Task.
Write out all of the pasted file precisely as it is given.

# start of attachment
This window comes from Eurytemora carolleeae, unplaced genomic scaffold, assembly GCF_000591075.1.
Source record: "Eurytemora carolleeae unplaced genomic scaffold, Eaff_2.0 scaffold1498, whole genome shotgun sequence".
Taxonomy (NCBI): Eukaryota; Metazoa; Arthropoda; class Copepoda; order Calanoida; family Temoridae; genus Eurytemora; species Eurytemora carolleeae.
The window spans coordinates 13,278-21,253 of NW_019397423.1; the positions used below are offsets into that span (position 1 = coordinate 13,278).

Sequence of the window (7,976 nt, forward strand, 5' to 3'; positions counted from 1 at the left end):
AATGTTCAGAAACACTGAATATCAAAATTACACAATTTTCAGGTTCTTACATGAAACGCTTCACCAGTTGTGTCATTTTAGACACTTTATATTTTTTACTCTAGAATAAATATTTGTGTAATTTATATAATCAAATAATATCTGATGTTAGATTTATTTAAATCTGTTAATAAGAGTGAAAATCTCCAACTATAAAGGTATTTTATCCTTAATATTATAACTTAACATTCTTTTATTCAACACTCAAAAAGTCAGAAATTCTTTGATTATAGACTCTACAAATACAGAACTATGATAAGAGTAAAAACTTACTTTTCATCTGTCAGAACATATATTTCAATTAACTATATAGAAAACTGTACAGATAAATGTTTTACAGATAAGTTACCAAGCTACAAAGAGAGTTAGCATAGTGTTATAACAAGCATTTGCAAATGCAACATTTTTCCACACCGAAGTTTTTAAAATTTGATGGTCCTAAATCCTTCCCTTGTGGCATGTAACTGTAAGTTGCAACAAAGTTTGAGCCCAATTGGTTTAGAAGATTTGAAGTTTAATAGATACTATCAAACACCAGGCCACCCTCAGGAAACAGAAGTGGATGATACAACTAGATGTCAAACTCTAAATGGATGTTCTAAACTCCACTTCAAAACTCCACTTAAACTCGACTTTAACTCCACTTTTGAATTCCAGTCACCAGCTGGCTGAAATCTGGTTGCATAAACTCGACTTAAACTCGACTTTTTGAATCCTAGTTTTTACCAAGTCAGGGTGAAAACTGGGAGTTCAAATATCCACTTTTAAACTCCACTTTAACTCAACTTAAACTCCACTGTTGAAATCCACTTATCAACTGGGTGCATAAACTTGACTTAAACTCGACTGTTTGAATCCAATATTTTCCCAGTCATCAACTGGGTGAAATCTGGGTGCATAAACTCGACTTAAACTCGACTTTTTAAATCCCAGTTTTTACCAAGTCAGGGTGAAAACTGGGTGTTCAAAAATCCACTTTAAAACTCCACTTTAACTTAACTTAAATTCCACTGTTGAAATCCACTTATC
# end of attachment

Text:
This window comes from Eurytemora carolleeae, unplaced genomic scaffold, assembly GCF_000591075.1.
Source record: "Eurytemora carolleeae unplaced genomic scaffold, Eaff_2.0 scaffold1498, whole genome shotgun sequence".
Taxonomy (NCBI): Eukaryota; Metazoa; Arthropoda; class Copepoda; order Calanoida; family Temoridae; genus Eurytemora; species Eurytemora carolleeae.
The window spans coordinates 13,278-21,253 of NW_019397423.1; the positions used below are offsets into that span (position 1 = coordinate 13,278).

Sequence of the window (7,976 nt, forward strand, 5' to 3'; positions counted from 1 at the left end):
AATGTTCAGAAACACTGAATATCAAAATTACACAATTTTCAGGTTCTTACATGAAACGCTTCACCAGTTGTGTCATTTTAGACACTTTATATTTTTTACTCTAGAATAAATATTTGTGTAATTTATATAATCAAATAATATCTGATGTTAGATTTATTTAAATCTGTTAATAAGAGTGAAAATCTCCAACTATAAAGGTATTTTATCCTTAATATTATAACTTAACATTCTTTTATTCAACACTCAAAAAGTCAGAAATTCTTTGATTATAGACTCTACAAATACAGAACTATGATAAGAGTAAAAACTTACTTTTCATCTGTCAGAACATATATTTCAATTAACTATATAGAAAACTGTACAGATAAATGTTTTACAGATAAGTTACCAAGCTACAAAGAGAGTTAGCATAGTGTTATAACAAGCATTTGCAAATGCAACATTTTTCCACACCGAAGTTTTTAAAATTTGATGGTCCTAAATCCTTCCCTTGTGGCATGTAACTGTAAGTTGCAACAAAGTTTGAGCCCAATTGGTTTAGAAGATTTGAAGTTTAATAGATACTATCAAACACCAGGCCACCCTCAGGAAACAGAAGTGGATGATACAACTAGATGTCAAACTCTAAATGGATGTTCTAAACTCCACTTCAAAACTCCACTTAAACTCGACTTTAACTCCACTTTTGAATTCCAGTCACCAGCTGGCTGAAATCTGGTTGCATAAACTCGACTTAAACTCGACTTTTTGAATCCTAGTTTTTACCAAGTCAGGGTGAAAACTGGGAGTTCAAATATCCACTTTTAAACTCCACTTTAACTCAACTTAAACTCCACTGTTGAAATCCACTTATCAACTGGGTGCATAAACTTGACTTAAACTCGACTGTTTGAATCCAATATTTTCCCAGTCATCAACTGGGTGAAATCTGGGTGCATAAACTCGACTTAAACTCGACTTTTTAAATCCCAGTTTTTACCAAGTCAGGGTGAAAACTGGGTGTTCAAAAATCCACTTTAAAACTCCACTTTAACTTAACTTAAATTCCACTGTTGAAATCCACTTATC